Savings Bonds and the death of a child

Friday, November 26th, 2004
Categorized as: Inheriting and bequeathing US Savings Bonds

We recently lost our daughter in a automobile accident. She was 19 with a four-month old daughter that we are now raising. I had bought savings bonds for her education and would like to know how I can transfer the bonds into her daughter’s name? What is the time frame to do this and what tax issues am I faced with? Most of the bonds have me as the co-owner but a few only have her name on them. I would very much appreciate some advice on what to do.

Tom’s response

I can’t imagine anything more painful than losing a child. I was at a play here in New York earlier this week in which one of the characters had lost a child many years earlier. The character quoted the following line from Shakespeare’s King John:

Grief fills the room up of my absent child,
Lies in his bed, walks up and down with me,
Puts on his pretty looks, repeats his words,
Remembers me of all his gracious parts,
Stuffs out his vacant garments with his form;
Then, have I reason to be fond of grief?

There are no time limits for dealing with this. There aren’t any immediate tax implications, but there will be future ones depending on how you decide to register the bonds.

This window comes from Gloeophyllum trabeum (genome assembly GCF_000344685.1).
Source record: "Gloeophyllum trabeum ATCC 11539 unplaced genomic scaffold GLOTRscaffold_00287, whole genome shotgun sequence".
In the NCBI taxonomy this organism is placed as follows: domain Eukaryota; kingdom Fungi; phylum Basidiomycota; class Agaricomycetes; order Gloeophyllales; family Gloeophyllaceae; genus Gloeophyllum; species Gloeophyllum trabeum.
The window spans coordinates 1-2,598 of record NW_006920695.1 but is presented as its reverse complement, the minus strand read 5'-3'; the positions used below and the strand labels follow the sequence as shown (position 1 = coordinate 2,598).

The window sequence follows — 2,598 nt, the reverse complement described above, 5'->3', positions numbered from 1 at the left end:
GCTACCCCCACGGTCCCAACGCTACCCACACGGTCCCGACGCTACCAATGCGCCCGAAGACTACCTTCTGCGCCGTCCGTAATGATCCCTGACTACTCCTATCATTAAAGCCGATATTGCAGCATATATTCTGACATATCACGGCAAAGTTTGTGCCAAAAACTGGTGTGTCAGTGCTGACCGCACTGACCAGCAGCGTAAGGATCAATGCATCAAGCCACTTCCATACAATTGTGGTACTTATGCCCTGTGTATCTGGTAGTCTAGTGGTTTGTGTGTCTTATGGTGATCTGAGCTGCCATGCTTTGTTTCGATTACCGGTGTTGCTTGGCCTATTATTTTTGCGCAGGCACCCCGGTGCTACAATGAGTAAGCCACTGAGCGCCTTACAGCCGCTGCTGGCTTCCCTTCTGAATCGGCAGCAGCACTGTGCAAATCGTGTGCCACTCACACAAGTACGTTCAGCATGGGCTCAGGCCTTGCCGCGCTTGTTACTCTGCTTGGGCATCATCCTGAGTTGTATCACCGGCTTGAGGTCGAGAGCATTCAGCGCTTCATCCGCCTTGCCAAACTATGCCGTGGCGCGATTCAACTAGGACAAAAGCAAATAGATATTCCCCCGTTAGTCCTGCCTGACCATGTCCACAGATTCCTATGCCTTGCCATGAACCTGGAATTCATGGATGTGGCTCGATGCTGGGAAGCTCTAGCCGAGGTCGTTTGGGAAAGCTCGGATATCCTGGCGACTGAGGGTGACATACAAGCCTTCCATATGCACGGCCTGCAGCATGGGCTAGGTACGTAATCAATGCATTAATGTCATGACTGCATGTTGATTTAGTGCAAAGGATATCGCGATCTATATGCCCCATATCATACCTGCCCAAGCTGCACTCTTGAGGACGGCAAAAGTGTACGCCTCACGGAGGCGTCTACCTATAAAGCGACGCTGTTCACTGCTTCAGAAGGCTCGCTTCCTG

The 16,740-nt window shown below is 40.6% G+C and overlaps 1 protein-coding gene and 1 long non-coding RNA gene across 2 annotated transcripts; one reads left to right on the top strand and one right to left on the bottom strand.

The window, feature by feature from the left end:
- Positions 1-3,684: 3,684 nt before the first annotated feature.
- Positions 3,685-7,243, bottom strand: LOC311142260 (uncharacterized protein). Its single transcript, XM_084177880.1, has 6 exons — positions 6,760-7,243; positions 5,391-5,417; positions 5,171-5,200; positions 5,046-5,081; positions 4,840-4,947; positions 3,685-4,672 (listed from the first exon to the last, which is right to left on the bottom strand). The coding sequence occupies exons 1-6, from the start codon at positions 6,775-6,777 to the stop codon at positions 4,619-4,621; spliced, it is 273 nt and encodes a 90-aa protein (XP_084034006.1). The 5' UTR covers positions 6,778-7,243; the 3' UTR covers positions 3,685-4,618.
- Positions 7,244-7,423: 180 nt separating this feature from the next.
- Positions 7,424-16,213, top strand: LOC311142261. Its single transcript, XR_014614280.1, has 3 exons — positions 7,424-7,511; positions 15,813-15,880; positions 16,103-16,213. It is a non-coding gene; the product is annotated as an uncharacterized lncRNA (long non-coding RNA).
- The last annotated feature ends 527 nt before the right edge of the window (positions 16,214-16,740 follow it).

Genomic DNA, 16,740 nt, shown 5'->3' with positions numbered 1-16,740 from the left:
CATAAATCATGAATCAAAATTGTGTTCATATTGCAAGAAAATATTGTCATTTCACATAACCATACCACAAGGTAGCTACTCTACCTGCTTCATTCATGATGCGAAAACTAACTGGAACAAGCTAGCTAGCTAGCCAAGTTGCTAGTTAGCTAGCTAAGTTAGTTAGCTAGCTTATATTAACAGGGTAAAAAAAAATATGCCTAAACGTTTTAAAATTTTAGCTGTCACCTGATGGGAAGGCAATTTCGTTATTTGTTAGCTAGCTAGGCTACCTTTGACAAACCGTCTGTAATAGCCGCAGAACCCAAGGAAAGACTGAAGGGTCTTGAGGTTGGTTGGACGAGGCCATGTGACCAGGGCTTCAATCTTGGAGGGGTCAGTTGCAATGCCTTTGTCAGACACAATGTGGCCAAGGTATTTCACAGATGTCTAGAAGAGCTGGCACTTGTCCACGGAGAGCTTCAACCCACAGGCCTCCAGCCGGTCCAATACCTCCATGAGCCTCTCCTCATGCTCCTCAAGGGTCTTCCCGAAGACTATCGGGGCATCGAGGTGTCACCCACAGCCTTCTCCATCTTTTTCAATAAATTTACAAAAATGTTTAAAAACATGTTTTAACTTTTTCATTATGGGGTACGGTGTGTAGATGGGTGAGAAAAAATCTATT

The bonds on which she is the sole-owner will be the most difficult to deal with. What you need to do and what forms to use to have the registration updated depends on several factors that are too complicated for an email or web post. The simple solution is to use this form to cash the bonds and then reinvest the money.

On the bonds where you are co-owner, changing the registration is easy enough (see my post changing the registration on inherited co-owner bonds). The difficult part is deciding whether to register them in your name or her name.

If you want to try for the Savings Bond education deduction, the bonds need to be registered in your name. If there is a co-owner, it must be your spouse. Your granddaughter could be the beneficiary, but not the co-owner.

You can take the deduction on any dependent, so it doesn’t matter that she’s your granddaughter and not your daughter. However, there are significant limitations on this deduction in other areas.

Another option is to register all the bonds in your granddaughter’s name and make yourself or your wife the beneficiary (not the co-owner). Unfortunately, this will be a taxable event. On the other hand, there are future tax advantages to doing it this way, but it requires switching the bonds to accrual basis accounting. Again, this is complex, but it’s fully explained in my book.

I’m sorry this is all so complicated.

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FDIC Insured Certificates of Deposit can pay 1 or 2% more than savings bonds when held for a similar length of time. See top CD Rates Below:

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June 1, 2010

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Tom Adams

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